Wither Jack Warner—a/k/a “Trinidad Jack”—the now indicted and disgraced former president of CONCACAF—North America and the Caribbean’s soccer governing body—a former senior FIFA official and member of Trinidad and Tobago’s parliament. In the span of a week, he’s seen his face splashed across front pages around the world, was drop-kicked by now-resigning FIFA president Sepp Blatter and been reduced to citing satirical stories in The Onion in his own defense against charges of corruption.

In the time it took for a synchronized Swiss-American soccer sting to take down Warner and his cronies, Jack went from being the world’s soccer Robin Hood (in his own mind, at least) to the sport’s equivalent of “Shoeless” Joe Jackson. He and Blatter are now on the outs—with Warner threatening to go public with further details of FIFA corruption, announcing to Trinidadians in a political ad that he’d “no longer keep secrets” on behalf of former cronies.

Is Warner a scamp? No doubt. A crook? We’ll see. But before consigning him to the ash heap of fútbol history, it’s worth recalling what was wrong with the game before he and Blatter came along: It was run like an exclusive, all-male, all-white country club. And Warner—antics and all—was key to breaking down the barriers of the sport for countries in Asia, Africa and Latin America.

It’s why he still maintains—even as prosecutors press ahead with charges—a reservoir of goodwill among those who sense that he—and the much-maligned Blatter—have done more good than bad for the sport.

From 1982-1998 the World Cup—the globe’s biggest sporting spectacle—was held in Spain, Mexico, Italy, the U.S. and France—with only Mexico representing a non-European/U.S. host country. But from 2002-2014, South Korea/Japan, Germany, South Africa and Brazil were the hosts—with Germany, the lone European nation, sharing the wealth and glory with the rest of the world. It’s what Blatter promised (amid allegations of bribery, even then) when he was elected FIFA president in 1998 after campaigning on a platform of reform and expansion: to even the playing field—literally—so that World Cups would be played in all corners of the globe.

And to hold up their end of the bargain, seemingly all that smaller countries were asked to do was go along—vote the way they want you to and there’ll be an envelope waiting for you in your hotel room. It’s what’s said to be how South Africa got its World Cup—Warner allegedly served as conduit for $10 million in bribes. And it’s the kind of scheme, reports The Post’s Michael Miller, that found Warner explaining away $40,000 payouts to each member of the Caribbean Football Union from a Qatari businessman by remarking that “our business is our business.” As a business model, it was a relatively easy sell to soccer federations from countries accustomed to dictatorial regimes, military juntas and not-so-benign strongmen at home. Greasing the gears of bureaucracy was, presumably, a small price to pay to avoid reverting to an era when smaller (read: non-European) federations had less money, less exposure and less chance of participating meaningfully in the World Cup at any level—junior, senior, women’s or men’s.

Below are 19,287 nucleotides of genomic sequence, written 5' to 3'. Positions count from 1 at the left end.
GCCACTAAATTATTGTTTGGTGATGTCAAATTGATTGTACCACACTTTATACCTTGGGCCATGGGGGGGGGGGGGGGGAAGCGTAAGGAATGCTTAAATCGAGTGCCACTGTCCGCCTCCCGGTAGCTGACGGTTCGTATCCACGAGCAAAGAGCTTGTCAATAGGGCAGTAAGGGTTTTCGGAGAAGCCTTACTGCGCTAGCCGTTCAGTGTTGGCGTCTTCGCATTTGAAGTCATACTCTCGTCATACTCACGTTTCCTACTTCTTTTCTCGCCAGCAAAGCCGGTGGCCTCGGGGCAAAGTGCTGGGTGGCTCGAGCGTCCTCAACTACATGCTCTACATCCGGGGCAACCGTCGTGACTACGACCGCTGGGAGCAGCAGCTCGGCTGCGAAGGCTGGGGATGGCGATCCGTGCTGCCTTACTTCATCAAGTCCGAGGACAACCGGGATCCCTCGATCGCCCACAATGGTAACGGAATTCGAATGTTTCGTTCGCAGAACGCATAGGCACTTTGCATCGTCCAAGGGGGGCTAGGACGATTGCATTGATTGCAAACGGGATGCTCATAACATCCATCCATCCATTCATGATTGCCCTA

It’s no one’s idea of transparent governance, but it’s likely why so many non-European nations still backed Blatter in last week’s FIFA vote, that Blatter won, despite swirling controversy. As the Nigerian Football Association’s Amaju Pinnick explained, “Blatter feels Africa, he sees Africa and he has imparted so much” to the cause of “equity, fairness and equality among the nations. We don’t want to experiment” with someone else at FIFA’s helm.

During its tenure, the now unraveling Blatter regime—Warner included—expanded the number of World Cup berths going to Africa, Asia and the CONCACAF region while also leading a public campaign to combat racism in football, which still persists, and oversaw the growth in popularity of the women’s world cup—which, as the New York Times’ Juliet Macur notes, “shepherded the women’s game to a place it might never have reached without him.” Europeans and the U.S. may express righteous indignation about FIFA corruption, but it’s easy enough for Warner or Blatter to spin that as evidence that the traditional soccer heavyweights are resistant to sharing the soccer spoils with smaller nations.

Trinidadians, meanwhile, have long lived with Warner’s wiles and caution outsiders not to underestimate him. He may not be a silver-tongued Einstein, but he knows his constituencies—even now he’s found a way to blame everything from U.S. and European bitterness over the ’22 Cup going to Qatar to a global Zionist conspiracy for his present troubles. His posture, to be sure, is overwrought and hateful. But as Trinidadian journalist Lasana Liburd notes, Warner remains a “fantastic salesman.” He just about killed Trinidad and Tobago football, especially in the aftermath of its 2006 World Cup appearance in Germany. He’s elevated ticket-scalping to an art form and bilked the players on Trinidad’s team. For his country’s fans, the game is in tatters. And for smaller countries, in general, he and Blatter may have undone whatever good they ever did. But for the football faithful in many previously overlooked nations, Jack was tolerated, if not admired, because he could always portray himself as a man of the people. Now he’s on the outside looking in and the world’s soccer underdogs may never have another champion, no matter how flawed.